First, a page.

Background: Many studies on the etiology and operative treatment of locked metacarpophalangeal joints in fingers have been reported, but there have been few investigations on manual reduction. The rate of success of manual reduction in previous reports has been low, and no consensus has been reached with regard to the best method of manual reduction. On the basis of our experience with operative treatment, we devised a safe method of manual reduction.
Methods: Between January 1987 and December 1995, we reduced a locked metacarpophalangeal joint in twelve female patients; every locked finger was successfully reduced, and complications such as fracture did not occur during manual reduction. The average duration of follow-up was five years and nine months (range, three years and two months to nine years and three months).
Results: Six patients had no recurrence of the locking. Four of the six remaining patients had one or two incidents of locking, had no alteration in the activities of daily living, and did not want operative treatment. The two remaining patients reported that they had incidents of locking several times a day, and they requested operative treatment as they were afraid of additional recurrences. One patient had an open reduction fifteen months after the initial episode of locking, and the other patient elected not to have an operation for personal reasons.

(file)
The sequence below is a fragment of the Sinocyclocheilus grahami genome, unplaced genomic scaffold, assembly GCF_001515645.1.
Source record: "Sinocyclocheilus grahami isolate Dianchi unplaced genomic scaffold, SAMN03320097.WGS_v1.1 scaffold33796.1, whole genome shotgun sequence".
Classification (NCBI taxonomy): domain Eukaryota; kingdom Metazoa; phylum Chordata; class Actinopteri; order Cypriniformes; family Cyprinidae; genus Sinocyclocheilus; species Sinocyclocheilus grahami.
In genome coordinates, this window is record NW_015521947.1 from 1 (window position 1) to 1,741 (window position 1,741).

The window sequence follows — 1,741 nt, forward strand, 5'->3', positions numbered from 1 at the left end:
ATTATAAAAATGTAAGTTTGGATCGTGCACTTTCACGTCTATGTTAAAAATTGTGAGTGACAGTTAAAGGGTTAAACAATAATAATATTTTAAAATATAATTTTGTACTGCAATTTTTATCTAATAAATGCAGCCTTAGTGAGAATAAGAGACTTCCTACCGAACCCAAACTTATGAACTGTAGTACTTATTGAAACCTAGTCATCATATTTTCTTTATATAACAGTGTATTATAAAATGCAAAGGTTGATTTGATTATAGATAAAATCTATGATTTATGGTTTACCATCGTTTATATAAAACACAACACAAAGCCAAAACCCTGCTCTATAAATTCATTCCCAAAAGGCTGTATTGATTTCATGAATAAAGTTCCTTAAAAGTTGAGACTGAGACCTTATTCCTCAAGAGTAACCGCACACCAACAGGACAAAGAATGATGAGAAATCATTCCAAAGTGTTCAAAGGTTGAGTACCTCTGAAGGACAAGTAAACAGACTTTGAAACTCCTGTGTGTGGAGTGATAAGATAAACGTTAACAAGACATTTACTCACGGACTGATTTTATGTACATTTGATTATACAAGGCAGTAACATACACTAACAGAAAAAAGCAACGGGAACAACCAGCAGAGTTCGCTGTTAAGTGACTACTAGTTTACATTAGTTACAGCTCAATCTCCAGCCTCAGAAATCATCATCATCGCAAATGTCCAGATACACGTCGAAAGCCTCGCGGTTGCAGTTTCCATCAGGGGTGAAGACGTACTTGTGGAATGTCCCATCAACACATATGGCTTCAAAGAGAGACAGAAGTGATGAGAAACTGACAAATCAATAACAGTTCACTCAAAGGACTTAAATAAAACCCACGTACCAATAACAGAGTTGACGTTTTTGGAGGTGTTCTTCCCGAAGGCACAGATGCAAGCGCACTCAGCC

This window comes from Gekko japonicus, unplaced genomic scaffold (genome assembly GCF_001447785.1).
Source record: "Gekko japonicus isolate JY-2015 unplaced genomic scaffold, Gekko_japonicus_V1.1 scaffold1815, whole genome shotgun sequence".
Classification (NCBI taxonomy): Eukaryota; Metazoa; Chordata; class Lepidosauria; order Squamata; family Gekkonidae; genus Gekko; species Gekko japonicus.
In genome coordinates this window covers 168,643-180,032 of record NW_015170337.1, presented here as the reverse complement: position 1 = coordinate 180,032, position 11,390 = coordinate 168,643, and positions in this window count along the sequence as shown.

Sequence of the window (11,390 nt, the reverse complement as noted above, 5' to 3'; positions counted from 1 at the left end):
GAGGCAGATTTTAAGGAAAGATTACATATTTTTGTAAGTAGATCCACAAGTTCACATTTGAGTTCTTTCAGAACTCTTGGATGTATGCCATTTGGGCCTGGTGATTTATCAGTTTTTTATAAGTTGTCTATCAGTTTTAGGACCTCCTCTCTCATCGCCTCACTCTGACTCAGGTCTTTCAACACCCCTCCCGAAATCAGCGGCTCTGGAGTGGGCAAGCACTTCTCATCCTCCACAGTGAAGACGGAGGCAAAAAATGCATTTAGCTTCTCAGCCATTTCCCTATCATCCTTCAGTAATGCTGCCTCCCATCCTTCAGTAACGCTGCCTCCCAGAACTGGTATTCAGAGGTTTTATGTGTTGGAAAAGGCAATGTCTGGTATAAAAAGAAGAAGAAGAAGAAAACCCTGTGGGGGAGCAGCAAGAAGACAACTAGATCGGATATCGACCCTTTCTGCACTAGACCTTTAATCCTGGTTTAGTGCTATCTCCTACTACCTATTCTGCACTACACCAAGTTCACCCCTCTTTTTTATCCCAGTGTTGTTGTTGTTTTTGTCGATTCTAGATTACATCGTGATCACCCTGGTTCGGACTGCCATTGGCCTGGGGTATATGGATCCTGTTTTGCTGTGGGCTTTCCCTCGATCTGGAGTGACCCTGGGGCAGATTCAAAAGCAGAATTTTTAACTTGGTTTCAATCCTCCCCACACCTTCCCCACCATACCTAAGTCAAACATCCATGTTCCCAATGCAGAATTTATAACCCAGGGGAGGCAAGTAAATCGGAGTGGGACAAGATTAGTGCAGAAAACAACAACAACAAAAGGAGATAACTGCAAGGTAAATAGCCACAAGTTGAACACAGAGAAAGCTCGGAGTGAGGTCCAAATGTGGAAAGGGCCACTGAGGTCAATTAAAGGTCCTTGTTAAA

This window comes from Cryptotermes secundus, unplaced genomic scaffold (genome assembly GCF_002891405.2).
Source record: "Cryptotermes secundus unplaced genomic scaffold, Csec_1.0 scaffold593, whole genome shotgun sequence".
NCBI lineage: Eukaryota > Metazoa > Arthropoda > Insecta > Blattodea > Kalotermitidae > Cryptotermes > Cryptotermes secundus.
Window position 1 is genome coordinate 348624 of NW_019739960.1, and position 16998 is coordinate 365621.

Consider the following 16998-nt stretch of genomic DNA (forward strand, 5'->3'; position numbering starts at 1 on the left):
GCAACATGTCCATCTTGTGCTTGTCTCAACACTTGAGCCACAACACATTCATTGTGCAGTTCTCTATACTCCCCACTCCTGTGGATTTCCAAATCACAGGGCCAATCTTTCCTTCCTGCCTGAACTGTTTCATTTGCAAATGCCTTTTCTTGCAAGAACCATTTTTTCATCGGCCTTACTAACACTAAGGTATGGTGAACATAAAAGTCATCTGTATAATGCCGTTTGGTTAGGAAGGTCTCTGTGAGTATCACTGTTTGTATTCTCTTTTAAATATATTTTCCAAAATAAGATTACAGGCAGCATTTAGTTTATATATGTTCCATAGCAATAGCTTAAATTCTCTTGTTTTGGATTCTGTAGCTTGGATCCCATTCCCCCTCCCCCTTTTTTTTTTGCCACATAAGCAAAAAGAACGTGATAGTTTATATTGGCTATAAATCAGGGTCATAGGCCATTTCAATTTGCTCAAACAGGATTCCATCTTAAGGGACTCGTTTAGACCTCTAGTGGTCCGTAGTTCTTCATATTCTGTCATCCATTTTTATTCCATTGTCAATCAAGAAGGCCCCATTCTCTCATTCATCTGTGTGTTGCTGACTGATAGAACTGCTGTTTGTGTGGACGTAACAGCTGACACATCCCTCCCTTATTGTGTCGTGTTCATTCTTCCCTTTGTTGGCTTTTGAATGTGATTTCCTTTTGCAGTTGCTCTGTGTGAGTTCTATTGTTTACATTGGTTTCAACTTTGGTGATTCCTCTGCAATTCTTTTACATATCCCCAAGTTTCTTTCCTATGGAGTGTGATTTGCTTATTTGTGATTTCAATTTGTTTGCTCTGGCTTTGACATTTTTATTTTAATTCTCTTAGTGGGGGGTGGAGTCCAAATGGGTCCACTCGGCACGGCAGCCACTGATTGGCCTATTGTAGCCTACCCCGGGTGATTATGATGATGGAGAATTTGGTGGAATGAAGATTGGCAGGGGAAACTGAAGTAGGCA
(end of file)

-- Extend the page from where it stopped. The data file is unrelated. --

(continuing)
Conclusions: We believe that our method of manual reduction should be used to treat a locked metacarpophalangeal joint in a finger and that operative treatment should be limited to patients in whom manual reduction is unsuccessful or the reduction is unstable.